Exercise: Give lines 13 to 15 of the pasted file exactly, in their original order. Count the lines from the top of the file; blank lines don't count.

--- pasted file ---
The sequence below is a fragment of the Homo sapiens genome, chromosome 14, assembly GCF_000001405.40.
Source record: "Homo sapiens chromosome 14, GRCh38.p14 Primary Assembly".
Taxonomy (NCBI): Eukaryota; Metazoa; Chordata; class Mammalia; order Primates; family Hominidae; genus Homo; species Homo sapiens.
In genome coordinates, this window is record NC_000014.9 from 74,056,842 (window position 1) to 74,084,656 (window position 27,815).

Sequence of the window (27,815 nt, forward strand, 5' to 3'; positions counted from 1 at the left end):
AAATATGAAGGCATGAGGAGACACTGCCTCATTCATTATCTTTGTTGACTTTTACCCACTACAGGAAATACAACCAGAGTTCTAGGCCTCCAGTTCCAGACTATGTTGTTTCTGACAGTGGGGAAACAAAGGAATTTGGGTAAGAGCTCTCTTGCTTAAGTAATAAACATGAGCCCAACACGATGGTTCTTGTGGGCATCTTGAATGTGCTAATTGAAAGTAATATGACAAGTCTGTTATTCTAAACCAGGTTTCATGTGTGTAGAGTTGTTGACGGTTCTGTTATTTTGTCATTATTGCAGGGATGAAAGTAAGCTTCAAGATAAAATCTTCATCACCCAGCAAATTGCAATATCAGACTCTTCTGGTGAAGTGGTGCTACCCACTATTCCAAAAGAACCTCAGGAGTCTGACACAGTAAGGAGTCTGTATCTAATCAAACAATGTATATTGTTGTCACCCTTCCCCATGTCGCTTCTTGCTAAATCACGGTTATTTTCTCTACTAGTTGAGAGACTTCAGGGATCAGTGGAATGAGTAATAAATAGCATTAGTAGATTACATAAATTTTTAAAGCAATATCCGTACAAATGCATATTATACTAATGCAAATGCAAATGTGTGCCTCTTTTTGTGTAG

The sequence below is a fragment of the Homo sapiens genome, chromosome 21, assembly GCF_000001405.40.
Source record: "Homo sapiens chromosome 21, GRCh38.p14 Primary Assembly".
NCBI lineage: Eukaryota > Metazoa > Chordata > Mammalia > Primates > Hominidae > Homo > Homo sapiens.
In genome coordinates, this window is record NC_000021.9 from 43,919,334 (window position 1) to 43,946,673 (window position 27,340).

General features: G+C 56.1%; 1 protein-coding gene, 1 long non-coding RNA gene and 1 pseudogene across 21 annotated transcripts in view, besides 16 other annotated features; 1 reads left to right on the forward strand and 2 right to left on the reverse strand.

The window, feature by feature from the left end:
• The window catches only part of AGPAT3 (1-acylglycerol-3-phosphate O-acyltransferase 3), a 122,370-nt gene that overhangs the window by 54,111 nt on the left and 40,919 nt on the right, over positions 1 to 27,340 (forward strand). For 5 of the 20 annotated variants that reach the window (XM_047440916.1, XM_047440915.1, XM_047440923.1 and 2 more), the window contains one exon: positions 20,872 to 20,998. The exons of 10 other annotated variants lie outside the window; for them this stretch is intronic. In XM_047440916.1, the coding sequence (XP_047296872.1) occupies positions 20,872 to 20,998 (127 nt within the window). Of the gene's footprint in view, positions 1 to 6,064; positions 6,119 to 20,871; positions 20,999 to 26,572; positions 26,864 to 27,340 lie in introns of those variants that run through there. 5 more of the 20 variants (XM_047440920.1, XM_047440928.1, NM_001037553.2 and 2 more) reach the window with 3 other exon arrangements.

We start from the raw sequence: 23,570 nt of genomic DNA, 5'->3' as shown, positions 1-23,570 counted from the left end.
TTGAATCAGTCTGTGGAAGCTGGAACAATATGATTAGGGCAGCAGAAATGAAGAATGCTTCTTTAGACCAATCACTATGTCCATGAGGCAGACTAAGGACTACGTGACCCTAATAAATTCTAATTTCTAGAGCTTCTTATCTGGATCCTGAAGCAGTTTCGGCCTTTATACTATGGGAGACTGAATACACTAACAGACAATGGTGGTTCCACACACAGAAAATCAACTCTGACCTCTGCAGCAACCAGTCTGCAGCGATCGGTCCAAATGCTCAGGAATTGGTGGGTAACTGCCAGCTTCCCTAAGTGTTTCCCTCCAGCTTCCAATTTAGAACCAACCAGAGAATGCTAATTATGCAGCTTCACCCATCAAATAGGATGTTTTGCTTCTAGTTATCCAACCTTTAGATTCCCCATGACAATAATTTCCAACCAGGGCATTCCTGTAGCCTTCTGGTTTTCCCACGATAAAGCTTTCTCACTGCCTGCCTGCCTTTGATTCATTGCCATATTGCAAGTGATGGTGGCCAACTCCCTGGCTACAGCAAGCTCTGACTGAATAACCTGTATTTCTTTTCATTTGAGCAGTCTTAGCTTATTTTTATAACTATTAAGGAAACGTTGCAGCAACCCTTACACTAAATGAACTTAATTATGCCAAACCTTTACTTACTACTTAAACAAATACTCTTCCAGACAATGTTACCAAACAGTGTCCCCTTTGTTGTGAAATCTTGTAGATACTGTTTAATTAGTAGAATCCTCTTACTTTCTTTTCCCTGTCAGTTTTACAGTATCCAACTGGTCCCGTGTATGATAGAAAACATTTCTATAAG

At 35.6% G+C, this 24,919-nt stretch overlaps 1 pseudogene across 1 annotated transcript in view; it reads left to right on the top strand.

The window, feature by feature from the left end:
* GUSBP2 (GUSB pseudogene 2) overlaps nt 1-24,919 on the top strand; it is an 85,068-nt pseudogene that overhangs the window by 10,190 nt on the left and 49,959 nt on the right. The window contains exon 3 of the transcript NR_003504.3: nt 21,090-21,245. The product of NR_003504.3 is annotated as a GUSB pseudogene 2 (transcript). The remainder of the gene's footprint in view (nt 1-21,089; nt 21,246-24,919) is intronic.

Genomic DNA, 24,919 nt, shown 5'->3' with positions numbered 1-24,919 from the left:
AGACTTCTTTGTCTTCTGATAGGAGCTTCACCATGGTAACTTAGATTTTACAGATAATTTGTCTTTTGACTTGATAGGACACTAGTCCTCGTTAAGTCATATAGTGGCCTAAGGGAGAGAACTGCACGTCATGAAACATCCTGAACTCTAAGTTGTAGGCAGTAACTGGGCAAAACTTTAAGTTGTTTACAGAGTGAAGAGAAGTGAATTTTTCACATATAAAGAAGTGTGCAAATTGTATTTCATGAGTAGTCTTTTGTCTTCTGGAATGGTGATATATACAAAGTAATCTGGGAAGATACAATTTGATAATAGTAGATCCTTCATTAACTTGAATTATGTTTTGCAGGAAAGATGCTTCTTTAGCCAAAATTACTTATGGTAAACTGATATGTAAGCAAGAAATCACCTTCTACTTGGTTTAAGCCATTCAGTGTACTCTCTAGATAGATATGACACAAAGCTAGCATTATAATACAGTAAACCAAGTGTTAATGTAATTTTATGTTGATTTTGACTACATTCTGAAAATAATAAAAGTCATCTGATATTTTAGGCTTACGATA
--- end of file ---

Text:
• The window catches only part of AGPAT3 (1-acylglycerol-3-phosphate O-acyltransferase 3), a 122,370-nt gene that overhangs the window by 54,111 nt on the left and 40,919 nt on the right, over positions 1 to 27,340 (forward strand). For 5 of the 20 annotated variants that reach the window (XM_047440916.1, XM_047440915.1, XM_047440923.1 and 2 more), the window contains one exon: positions 20,872 to 20,998. The exons of 10 other annotated variants lie outside the window; for them this stretch is intronic. In XM_047440916.1, the coding sequence (XP_047296872.1) occupies positions 20,872 to 20,998 (127 nt within the window). Of the gene's footprint in view, positions 1 to 6,064; positions 6,119 to 20,871; positions 20,999 to 26,572; positions 26,864 to 27,340 lie in introns of those variants that run through there. 5 more of the 20 variants (XM_047440920.1, XM_047440928.1, NM_001037553.2 and 2 more) reach the window with 3 other exon arrangements.

We start from the raw sequence: 23,570 nt of genomic DNA, 5'->3' as shown, positions 1-23,570 counted from the left end.
TTGAATCAGTCTGTGGAAGCTGGAACAATATGATTAGGGCAGCAGAAATGAAGAATGCTTCTTTAGACCAATCACTATGTCCATGAGGCAGACTAAGGACTACGTGACCCTAATAAATTCTAATTTCTAGAGCTTCTTATCTGGATCCTGAAGCAGTTTCGGCCTTTATACTATGGGAGACTGAATACACTAACAGACAATGGTGGTTCCACACACAGAAAATCAACTCTGACCTCTGCAGCAACCAGTCTGCAGCGATCGGTCCAAATGCTCAGGAATTGGTGGGTAACTGCCAGCTTCCCTAAGTGTTTCCCTCCAGCTTCCAATTTAGAACCAACCAGAGAATGCTAATTATGCAGCTTCACCCATCAAATAGGATGTTTTGCTTCTAGTTATCCAACCTTTAGATTCCCCATGACAATAATTTCCAACCAGGGCATTCCTGTAGCCTTCTGGTTTTCCCACGATAAAGCTTTCTCACTGCCTGCCTGCCTTTGATTCATTGCCATATTGCAAGTGATGGTGGCCAACTCCCTGGCTACAGCAAGCTCTGACTGAATAACCTGTATTTCTTTTCATTTGAGCAGTCTTAGCTTATTTTTATAACTATTAAGGAAACGTTGCAGCAACCCTTACACTAAATGAACTTAATTATGCCAAACCTTTACTTACTACTTAAACAAATACTCTTCCAGACAATGTTACCAAACAGTGTCCCCTTTGTTGTGAAATCTTGTAGATACTGTTTAATTAGTAGAATCCTCTTACTTTCTTTTCCCTGTCAGTTTTACAGTATCCAACTGGTCCCGTGTATGATAGAAAACATTTCTATAAG